He Wants to be a Millionaire

So why did LaMarcus Aldridge put off NBA riches?

"Smile, LaMarcus," another one says.

He does smile as he picks up a pen and prepares to sign the paper in front of him, as the flashbulbs pop. It's his letter of intent to play basketball at the University of Texas. It's April 14, the first day of the NCAA's late signing period. No sense waiting another day. But he prolongs the wait for just one more moment, faking uncertainty with a twinkle in his eye.

"Hmmm, do I want to sign?" He strokes his chin as everyone laughs. He does, too, then finally writes his name at the bottom of the sheet. It's finally over.

LaMarcus Aldridge shows off some of the skills that brought NBA scouts to his games--and respect to the long-dormant Seagoville basketball program.
Mark Graham
LaMarcus Aldridge shows off some of the skills that brought NBA scouts to his games--and respect to the long-dormant Seagoville basketball program.
Away from the court, LaMarcus Aldridge is a normal 18-year-old kid. He just happens to be 7 feet tall.
Mark Graham
Away from the court, LaMarcus Aldridge is a normal 18-year-old kid. He just happens to be 7 feet tall.

Except this is all for show. Aldridge filled out the paperwork and faxed it to the proper authorities this morning. And he called UT coach Rick Barnes the night after the McDonald's game to tell him of his decision. This ceremony is just a chance for everyone who helped him along the way to revel in one last LaMarcus Aldridge highlight.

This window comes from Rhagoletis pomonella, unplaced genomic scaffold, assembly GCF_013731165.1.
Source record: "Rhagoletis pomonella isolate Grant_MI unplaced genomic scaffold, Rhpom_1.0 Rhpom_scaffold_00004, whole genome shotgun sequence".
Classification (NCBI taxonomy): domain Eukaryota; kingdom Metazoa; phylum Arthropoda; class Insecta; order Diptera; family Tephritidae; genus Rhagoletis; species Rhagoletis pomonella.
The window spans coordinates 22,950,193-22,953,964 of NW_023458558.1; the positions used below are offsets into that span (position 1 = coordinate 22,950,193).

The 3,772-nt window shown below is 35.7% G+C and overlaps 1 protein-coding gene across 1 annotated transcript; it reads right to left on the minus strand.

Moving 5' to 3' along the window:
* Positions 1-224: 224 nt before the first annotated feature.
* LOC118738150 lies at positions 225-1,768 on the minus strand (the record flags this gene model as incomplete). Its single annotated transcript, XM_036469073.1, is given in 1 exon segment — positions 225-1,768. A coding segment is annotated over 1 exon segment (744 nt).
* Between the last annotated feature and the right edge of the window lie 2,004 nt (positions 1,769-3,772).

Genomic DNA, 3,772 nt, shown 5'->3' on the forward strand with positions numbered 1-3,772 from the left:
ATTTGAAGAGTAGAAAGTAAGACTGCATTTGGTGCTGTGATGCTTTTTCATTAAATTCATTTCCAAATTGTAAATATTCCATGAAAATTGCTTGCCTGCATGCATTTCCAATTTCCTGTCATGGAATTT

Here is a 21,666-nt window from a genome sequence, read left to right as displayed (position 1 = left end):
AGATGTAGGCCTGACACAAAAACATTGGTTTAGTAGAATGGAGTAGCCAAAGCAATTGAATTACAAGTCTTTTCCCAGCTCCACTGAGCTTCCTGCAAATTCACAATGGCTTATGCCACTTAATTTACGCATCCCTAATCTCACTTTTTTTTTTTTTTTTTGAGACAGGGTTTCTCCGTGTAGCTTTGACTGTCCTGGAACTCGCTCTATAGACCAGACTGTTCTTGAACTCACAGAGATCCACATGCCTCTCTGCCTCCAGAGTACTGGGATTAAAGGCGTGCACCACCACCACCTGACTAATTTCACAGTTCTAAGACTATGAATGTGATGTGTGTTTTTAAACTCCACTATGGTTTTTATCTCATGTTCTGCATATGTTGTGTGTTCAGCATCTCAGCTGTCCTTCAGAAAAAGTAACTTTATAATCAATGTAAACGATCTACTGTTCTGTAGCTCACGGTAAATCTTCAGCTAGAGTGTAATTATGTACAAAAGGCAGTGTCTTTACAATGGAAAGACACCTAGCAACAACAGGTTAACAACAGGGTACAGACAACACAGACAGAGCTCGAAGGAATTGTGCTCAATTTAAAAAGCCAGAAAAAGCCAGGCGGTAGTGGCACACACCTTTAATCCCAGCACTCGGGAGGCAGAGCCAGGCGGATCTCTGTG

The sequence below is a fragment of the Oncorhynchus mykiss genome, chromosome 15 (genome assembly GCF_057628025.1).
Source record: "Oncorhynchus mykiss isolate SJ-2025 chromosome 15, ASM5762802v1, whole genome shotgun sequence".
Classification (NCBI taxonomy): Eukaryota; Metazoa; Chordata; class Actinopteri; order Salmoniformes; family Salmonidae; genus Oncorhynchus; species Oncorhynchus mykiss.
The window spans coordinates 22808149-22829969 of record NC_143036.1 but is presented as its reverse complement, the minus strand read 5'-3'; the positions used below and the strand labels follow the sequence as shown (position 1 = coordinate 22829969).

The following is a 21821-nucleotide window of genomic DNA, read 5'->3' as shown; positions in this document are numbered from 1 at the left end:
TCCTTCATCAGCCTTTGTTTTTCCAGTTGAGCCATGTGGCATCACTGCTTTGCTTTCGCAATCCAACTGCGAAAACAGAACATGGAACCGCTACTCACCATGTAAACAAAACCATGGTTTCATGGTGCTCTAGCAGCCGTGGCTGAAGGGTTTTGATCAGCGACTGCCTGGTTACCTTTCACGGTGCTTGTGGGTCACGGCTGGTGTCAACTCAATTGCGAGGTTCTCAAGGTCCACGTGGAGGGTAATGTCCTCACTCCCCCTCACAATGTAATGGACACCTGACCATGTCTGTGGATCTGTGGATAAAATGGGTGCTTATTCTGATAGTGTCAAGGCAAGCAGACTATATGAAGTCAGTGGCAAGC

He traces his name again and again for the next 30 minutes, posing for a shot with his mom and coach, then another one with the coaches and Seagoville's principal, Judith Klaus.

School counselor Betty Brown takes in the scene like an approving mother, perhaps because that's precisely how she feels. "He's doing exactly what I wanted him to do," she says. Well, except he chose UT over Oklahoma State. "He's a sweet kid."

Brown probably feels even prouder when Aldridge--who initially said he would attend UT for only one year before declaring for the draft, like Bosh and Carmelo Anthony--admits that he "might get there and not want to leave for four years." It probably won't happen that way, but all school counselors are allowed some wishful thinking.

Once the signing ceremony is over, Aldridge and his mother line up for the lunch the homemaking class has prepared. After filling his plate, he turns off the spotlight. Now that the decision has been made, he has a few months to be a kid again.

"I'm gonna go in the kitchen so no one can watch me eat," he announces.

"Trying to act bashful," his mother says to no one in particular, smiling to herself. "He's something else. "

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